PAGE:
With the LNG projects essentially a billion dollar wager on the future of the Queensland LNG industry, players will be hoping CSG hopefuls will be able to supply in big numbers.

"There's no doubt that there's a significant coal seam gas resource there, that's without question - it's been proven up," Wendt said.

"The technical aspects that need addressing are from the perspective of production. So far what we've seen from the coal seam gas players is production on a relatively limited scale. It's been gas that has been produced for a domestic market up there in Queensland."

Questions over supply are at the heart of recent deals between the players and CSG hopefuls, Wirubov says.

Santos has launched a $924 million takeover bid for CSG player EasternStar Gas, and Queensland Gas Company has recently entered into a $130 million development agreement with Drillsearch for a 60% stake in ATP 940P.

While the LNG players jostle for supply, it may all be for nought if an expected ramp up in CSG doesn't happen.

There's little doubt that CSG faces increased community pressure over environmental concern, with golden girl Olivia Newton-John the latest to jump on the anti-fraccing bandwagon.

According to Wendt, the environmental crusaders make a good point.

"There's still a question mark in my mind over the gas production and the impacts on the environment … how sustainable it is in terms of being able to produce in those sorts of volumes and rates," he said.

"I'm still not quite sure what's going to happen in terms of how many wells are going to be drilled and the water that's going to be produced concurrent to the extraction of the gas.

"That's an issue I've spoken to a lot of technical people about and they've just shaken their heads and shrugged their shoulders."

If the big three LNG projects face these challenges, then what hope does LNG Limited's project at Fisherman's Landing have?

In the company's latest quarterly it said it expected to tie-up a gas supply deal in the third quarter, but both Wendt and Wirubov are sceptical about Fisherman's Landing getting up and running.

"I think Fisherman's Landing is really the key candidate to be rolled into one of the other projects," Wendt said.

"It's less advanced, and the opportunity is there for a more seamless merger into one of the larger projects.

"There are still some question marks there over resources and size, but I can see that easily merging."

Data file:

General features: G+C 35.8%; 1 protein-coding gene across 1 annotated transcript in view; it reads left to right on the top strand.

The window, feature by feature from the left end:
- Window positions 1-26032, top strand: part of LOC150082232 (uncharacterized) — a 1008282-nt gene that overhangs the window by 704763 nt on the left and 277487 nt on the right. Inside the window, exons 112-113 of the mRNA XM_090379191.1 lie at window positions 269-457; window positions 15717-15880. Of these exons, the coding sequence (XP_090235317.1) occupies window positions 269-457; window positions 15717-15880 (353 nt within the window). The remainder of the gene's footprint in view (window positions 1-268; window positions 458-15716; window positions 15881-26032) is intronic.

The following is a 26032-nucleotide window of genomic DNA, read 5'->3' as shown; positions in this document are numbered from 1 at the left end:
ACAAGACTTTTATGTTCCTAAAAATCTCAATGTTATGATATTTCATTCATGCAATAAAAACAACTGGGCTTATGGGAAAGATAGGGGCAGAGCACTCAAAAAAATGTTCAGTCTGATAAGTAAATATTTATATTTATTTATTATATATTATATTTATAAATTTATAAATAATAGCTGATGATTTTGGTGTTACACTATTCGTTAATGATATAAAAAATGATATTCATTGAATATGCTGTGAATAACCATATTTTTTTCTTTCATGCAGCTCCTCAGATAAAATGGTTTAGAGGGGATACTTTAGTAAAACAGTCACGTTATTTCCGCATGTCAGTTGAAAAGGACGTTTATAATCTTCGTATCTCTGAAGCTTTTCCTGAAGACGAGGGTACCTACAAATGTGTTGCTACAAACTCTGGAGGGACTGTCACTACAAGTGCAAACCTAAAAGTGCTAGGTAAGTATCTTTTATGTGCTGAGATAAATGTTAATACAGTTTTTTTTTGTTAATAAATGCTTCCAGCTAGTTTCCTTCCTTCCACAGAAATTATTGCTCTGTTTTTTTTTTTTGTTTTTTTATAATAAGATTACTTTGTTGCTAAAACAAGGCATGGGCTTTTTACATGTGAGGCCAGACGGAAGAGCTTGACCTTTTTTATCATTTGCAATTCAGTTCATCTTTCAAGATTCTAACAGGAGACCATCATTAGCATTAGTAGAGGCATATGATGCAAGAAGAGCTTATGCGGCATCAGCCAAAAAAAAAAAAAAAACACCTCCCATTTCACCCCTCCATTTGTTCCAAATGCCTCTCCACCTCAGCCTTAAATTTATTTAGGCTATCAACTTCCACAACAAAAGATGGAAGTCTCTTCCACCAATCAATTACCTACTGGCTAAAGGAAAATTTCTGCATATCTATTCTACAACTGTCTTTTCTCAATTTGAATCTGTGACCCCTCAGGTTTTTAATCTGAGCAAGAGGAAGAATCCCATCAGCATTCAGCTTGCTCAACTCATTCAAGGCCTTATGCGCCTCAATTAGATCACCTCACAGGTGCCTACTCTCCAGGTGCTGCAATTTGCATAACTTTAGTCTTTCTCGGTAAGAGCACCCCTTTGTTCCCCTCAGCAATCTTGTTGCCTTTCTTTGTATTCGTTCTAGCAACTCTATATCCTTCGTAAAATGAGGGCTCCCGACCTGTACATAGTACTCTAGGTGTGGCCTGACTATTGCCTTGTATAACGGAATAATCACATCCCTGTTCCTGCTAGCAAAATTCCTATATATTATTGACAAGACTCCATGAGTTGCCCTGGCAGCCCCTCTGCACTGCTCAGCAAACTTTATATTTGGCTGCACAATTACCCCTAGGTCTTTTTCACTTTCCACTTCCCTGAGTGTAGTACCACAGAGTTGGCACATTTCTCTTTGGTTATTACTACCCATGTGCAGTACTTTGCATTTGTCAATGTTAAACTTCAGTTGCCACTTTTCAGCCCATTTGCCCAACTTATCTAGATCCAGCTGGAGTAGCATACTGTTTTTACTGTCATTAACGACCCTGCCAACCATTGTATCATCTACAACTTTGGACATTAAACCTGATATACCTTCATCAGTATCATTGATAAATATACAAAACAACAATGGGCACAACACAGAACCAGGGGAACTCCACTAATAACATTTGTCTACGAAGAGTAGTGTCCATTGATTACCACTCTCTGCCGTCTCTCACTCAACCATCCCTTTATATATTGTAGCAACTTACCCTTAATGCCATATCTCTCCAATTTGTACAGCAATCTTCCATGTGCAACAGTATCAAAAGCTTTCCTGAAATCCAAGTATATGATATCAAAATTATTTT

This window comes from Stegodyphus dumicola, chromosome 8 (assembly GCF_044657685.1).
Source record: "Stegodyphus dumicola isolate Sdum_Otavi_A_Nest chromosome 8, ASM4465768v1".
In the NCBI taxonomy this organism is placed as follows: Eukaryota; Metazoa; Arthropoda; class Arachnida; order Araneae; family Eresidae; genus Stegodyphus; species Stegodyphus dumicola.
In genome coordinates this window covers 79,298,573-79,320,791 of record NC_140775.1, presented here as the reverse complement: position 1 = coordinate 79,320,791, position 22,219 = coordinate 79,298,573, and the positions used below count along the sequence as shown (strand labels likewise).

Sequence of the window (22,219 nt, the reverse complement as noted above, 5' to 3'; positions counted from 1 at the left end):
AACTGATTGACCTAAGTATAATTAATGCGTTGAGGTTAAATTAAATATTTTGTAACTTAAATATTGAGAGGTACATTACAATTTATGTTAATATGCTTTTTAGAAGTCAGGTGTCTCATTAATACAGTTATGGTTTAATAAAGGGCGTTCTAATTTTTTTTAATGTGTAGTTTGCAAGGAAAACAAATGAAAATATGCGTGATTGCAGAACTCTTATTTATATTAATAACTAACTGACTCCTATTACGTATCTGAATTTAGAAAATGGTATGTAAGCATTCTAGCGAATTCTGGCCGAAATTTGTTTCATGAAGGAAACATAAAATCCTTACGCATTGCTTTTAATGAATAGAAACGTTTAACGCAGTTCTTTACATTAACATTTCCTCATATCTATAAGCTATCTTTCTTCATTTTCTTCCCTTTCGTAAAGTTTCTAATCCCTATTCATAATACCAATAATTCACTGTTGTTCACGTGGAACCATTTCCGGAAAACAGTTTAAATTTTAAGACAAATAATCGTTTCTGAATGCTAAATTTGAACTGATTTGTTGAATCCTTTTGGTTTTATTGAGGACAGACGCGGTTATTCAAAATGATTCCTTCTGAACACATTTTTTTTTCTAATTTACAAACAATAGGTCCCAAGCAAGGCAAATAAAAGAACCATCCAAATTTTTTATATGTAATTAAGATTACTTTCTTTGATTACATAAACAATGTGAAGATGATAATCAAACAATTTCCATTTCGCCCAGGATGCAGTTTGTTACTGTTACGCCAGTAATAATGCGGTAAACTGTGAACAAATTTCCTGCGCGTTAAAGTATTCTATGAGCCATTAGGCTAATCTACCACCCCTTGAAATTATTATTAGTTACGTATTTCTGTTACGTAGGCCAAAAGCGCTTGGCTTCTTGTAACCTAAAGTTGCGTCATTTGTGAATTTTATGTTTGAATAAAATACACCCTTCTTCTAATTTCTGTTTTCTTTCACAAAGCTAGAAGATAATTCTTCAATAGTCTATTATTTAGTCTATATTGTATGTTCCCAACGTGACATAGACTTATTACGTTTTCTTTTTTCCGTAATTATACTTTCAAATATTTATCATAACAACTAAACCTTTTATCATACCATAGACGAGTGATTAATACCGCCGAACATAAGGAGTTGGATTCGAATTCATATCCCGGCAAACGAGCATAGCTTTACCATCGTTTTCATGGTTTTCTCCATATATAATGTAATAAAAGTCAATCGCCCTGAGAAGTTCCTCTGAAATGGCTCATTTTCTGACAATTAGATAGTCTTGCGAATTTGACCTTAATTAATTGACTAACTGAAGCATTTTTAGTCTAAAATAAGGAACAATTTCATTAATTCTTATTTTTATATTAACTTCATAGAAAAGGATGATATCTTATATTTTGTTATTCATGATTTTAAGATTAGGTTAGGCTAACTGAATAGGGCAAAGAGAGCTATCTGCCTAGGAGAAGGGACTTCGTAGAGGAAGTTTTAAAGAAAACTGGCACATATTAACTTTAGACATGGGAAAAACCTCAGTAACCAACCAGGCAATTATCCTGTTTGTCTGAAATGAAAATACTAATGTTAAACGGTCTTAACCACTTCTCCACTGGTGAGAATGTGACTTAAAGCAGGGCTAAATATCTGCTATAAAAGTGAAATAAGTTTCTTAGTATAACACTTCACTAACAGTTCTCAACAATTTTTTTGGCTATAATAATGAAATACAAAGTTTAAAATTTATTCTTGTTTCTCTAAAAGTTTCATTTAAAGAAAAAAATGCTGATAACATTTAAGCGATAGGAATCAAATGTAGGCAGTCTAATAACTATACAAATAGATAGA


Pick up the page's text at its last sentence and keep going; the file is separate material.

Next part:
So looking into the cloudy eight-ball, what is the prospect of cost overruns or even worse, cancellation?

"There'd probably still be a question mark over [the three major projects at Gladstone], which means that at some stage you'd figure there would be a consolidation into two projects … that makes sense," Wendt said.

"It would be quite silly to have the three projects competing against each other.

"I think for the moment though they'll be prepared to go it alone and see how things pan out."

While Wirubov said the prospect of cost blowouts was almost a foregone conclusion, don't expect any of the big boys to walk away from their multi-billion dollar game of Russian roulette, mostly because they've already overcommitted.

"These guys have firm contracts, and we already know what that's doing to Woodside with its 12 month delay in that they have to go out onto the market and buy LNG to supply their clients," he said.

"All three would have to go out into the market and buy LNG for their contracts if they decided to pull the pin."

While the prospect of cost blowouts and timeline overruns are very real for the Queensland LNG projects, the upside will keep the big boys facing the audience with a grin for a little while longer yet.


A growing series of reports, each focused on a key discussion point for the energy sector, brought to you by the Energy News Bulletin Intelligence team.

A growing series of reports, each focused on a key discussion point for the energy sector, brought to you by the Energy News Bulletin Intelligence team.